“From what they indicated to me they didn’t feel properly represented and they did not get a lot of support from their prior group,” said MAFF Labor Relations Specialist Jerald James. “They wrote their own contract and negotiated their own contract. They were essentially on their own for all intents and purposes.”

“I’ve never heard of (a situation like) that before,” James said. “Maybe because it’s such a small group, that’s the only thing I can surmise as to why they didn’t get more representation.”

By Jennifer Gomori, MAFF Editor

With possibly the lowest pay in the state and negative changes in staffing anticipated, Clay Township Fire Fighters decided it was time to be represented by a union. Their concerns, ranging from wages and overtime to scheduling of shifts, caused the group to vote in January to join MAFF.

“There’s a multitude of issues they were having that prompted them to say they needed union representation,” said Jerald James, MAFF Labor Relations Specialist. “They were not organized before. This is their first union.”

“We went with MAFF because they also represent part-time employees and the IAFF (International Association of Fire Fighters) doesn’t do that because they don’t really want any part-time Fire Fighters, they want only full time,” said Mike Olderman, local union representative. “We just have been treated horrible by the township and they would not negotiate. It doesn’t matter if you’re a paramedic with 20 years experience or a basic Fire Fighter, you get paid the same hourly rate. It’s just so unfair. We’re hoping to negotiate a fair contract.”

The primarily paid-on-call (POC) department has seven full-time Fire Fighters, which have been paid for through a Staffing for Adequate Fire & Emergency Response (SAFER) Grant. However, that grant is expected to run out in October. “We’re kind of wrangling over that right now,” James said regarding contract negotiations. “According to the Employer, it doesn’t sound like they’ll be able to financially sustain the full-timers. They’ve already had their (grant) extensions. They won’t be able to get another SAFER Grant. They just indicated those 7 full-time positions in October will probably be vacated. I’m assuming they’ll transfer into paid-on-call as they are hiring more paid-on-call.”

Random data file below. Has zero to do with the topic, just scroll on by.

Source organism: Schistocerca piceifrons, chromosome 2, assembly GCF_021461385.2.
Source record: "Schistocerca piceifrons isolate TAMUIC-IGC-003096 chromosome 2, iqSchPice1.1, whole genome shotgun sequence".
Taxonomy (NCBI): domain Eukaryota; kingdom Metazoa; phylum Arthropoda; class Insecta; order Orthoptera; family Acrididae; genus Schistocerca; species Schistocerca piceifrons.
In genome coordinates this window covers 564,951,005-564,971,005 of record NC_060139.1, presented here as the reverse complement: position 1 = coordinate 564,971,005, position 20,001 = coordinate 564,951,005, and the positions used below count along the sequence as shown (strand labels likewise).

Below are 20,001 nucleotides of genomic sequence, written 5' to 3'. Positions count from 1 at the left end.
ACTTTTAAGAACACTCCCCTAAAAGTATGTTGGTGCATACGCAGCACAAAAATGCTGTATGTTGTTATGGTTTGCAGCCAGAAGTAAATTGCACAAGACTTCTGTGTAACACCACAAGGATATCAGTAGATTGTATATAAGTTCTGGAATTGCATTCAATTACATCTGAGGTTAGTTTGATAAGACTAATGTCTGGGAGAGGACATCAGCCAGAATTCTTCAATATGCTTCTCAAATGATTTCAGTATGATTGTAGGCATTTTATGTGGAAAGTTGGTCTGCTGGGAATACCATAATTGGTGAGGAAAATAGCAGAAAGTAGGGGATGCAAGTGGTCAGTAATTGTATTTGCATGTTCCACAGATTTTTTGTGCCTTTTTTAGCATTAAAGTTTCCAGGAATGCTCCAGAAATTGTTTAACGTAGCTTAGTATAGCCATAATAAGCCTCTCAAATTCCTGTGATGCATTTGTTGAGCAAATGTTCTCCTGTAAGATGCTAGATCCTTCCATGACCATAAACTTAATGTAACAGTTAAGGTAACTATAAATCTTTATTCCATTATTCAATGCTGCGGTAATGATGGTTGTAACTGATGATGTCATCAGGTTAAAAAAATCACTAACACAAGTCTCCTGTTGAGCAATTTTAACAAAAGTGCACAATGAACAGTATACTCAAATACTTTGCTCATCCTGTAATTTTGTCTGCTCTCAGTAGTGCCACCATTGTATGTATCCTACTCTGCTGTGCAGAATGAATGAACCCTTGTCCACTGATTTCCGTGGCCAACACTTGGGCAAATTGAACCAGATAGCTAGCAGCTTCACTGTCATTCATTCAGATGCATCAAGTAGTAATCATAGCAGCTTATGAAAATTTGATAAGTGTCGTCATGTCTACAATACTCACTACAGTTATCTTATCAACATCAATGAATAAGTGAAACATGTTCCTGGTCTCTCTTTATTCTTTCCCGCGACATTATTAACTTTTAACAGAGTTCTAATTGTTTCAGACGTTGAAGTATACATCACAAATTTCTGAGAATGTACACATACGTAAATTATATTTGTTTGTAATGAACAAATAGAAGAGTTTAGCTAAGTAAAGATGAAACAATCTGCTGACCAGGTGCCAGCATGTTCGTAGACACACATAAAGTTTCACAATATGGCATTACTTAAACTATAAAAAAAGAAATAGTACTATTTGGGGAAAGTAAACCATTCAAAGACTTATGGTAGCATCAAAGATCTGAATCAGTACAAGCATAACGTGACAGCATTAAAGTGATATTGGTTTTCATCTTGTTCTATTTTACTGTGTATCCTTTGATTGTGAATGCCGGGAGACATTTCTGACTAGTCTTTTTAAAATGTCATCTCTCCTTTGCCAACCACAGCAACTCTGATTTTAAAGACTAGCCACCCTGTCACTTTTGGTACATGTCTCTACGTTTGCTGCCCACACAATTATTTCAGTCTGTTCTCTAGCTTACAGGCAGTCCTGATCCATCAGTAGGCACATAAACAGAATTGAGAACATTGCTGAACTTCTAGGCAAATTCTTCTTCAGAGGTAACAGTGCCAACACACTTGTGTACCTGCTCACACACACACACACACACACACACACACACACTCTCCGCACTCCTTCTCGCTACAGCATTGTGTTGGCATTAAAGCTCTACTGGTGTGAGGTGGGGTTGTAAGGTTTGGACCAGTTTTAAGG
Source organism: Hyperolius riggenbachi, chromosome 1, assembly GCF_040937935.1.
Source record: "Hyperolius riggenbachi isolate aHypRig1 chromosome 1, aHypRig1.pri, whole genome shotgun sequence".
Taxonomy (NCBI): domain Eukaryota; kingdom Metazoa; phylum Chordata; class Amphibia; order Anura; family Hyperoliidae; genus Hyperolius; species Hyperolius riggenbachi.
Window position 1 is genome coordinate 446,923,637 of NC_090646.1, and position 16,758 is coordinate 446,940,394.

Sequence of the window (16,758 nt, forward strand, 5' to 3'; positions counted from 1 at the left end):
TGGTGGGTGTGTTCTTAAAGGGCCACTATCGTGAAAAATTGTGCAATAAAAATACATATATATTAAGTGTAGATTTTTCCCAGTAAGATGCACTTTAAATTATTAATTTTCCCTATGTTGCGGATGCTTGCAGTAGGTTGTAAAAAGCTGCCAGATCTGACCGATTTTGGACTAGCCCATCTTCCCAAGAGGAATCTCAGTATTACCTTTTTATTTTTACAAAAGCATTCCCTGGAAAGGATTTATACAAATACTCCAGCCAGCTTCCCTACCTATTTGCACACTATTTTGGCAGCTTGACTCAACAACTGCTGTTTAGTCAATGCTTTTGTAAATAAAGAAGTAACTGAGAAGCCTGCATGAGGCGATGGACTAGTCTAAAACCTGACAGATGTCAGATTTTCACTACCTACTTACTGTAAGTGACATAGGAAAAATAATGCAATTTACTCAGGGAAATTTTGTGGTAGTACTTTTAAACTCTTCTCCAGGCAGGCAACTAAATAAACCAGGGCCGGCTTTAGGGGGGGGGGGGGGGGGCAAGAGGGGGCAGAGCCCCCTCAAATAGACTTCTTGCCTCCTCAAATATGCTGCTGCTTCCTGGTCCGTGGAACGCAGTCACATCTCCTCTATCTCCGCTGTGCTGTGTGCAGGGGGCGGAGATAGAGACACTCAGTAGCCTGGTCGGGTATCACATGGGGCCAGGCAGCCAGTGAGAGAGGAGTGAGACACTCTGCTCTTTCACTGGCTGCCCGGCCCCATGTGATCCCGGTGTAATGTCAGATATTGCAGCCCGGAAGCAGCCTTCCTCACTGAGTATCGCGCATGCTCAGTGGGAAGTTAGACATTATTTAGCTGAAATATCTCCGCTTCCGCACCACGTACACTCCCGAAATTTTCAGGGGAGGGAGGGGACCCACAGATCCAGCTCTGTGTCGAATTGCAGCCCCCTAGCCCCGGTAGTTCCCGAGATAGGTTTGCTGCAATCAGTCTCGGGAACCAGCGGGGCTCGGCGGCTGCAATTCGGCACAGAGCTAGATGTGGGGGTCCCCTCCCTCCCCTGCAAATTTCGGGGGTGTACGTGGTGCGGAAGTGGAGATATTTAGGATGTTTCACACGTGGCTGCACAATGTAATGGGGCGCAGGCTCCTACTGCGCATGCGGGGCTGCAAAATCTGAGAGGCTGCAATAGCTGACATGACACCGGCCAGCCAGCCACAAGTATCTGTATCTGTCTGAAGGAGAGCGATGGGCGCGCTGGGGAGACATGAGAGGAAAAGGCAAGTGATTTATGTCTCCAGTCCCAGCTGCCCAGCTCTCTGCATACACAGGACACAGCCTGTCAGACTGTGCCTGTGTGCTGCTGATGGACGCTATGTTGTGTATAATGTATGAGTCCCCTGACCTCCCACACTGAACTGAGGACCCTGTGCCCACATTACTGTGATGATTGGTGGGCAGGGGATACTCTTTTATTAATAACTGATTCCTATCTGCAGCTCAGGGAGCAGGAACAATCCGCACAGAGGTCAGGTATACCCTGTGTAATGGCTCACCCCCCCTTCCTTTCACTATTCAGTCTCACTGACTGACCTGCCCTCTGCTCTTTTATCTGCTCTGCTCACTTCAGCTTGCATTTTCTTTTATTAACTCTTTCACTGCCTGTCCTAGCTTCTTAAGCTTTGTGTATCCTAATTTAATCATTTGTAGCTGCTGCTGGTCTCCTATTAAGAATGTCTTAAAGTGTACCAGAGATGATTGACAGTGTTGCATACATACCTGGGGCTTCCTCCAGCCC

“They’ll receive a total of 9 percent raise over 3 years ... for both full-time and paid-on-call. The last contract was the first we negotiated. They were so underpaid that they got monster raises,” said Jerald James, MAFF Labor Relations Specialist. “Three percent is significant for a wage increase. It kind of stabilized them for what we got particularly for how far behind they were from their peers. The Employer spent several thousand dollars on brand new fitness equipment for the group. The Employer opted to purchase the equipment through a grant and created a weight room in the fire house. Paid-on-call will get five additional points over and above the general public on the (hiring) tests (for full-time employment).”

“The group is happy with the wage increase, and we recognize that we still have some work to do. We look to build on the 9 percent and bring the gap between ranks closer together,” said Scott Basar, local union President. “We felt that buying the weight equipment was a cost savings to the department that could help us in future. Once the equipment is paid off, it’s here as opposed to $20 or 30 a month per guy for the gym. It’s about $2,000 a year (in gym costs). Having the equipment in the station is more beneficial for us than attending the gym. It’s time saving ... We’re here with the equipment, we’re here with trucks. (Paid-on-call) get automatic five points (on hiring tests) and you also get points based on (public safety) college degrees. Every little bit helps. The last hiring process the guys beat each other by one and two points. Prior to that, there was a guy who missed all together by a half point.”

Contract Duration: 3-year agreement ratified Feb. 14, 2017 effective 1-1-17 to 12-31-19.

Wage Increases:
3% increase effective Jan. 1, 2016.
3% increase effective Jan. 1, 2017.
3% increase effective Jan. 1, 2018.